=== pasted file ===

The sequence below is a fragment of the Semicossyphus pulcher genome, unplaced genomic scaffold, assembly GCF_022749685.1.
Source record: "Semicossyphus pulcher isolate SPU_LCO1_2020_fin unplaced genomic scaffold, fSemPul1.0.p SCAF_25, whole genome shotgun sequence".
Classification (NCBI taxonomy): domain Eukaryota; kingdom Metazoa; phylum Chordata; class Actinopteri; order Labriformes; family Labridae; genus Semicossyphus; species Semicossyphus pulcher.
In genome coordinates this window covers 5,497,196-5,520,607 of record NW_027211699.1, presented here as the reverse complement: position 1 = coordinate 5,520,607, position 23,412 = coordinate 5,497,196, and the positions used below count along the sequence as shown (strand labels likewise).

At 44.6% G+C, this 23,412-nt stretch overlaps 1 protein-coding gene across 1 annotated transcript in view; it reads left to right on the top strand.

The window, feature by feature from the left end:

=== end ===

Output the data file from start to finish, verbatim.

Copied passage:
The sequence below is a fragment of the Semicossyphus pulcher genome, unplaced genomic scaffold, assembly GCF_022749685.1.
Source record: "Semicossyphus pulcher isolate SPU_LCO1_2020_fin unplaced genomic scaffold, fSemPul1.0.p SCAF_25, whole genome shotgun sequence".
Classification (NCBI taxonomy): domain Eukaryota; kingdom Metazoa; phylum Chordata; class Actinopteri; order Labriformes; family Labridae; genus Semicossyphus; species Semicossyphus pulcher.
In genome coordinates this window covers 5,497,196-5,520,607 of record NW_027211699.1, presented here as the reverse complement: position 1 = coordinate 5,520,607, position 23,412 = coordinate 5,497,196, and the positions used below count along the sequence as shown (strand labels likewise).

At 44.6% G+C, this 23,412-nt stretch overlaps 1 protein-coding gene across 1 annotated transcript in view; it reads left to right on the top strand.

The window, feature by feature from the left end: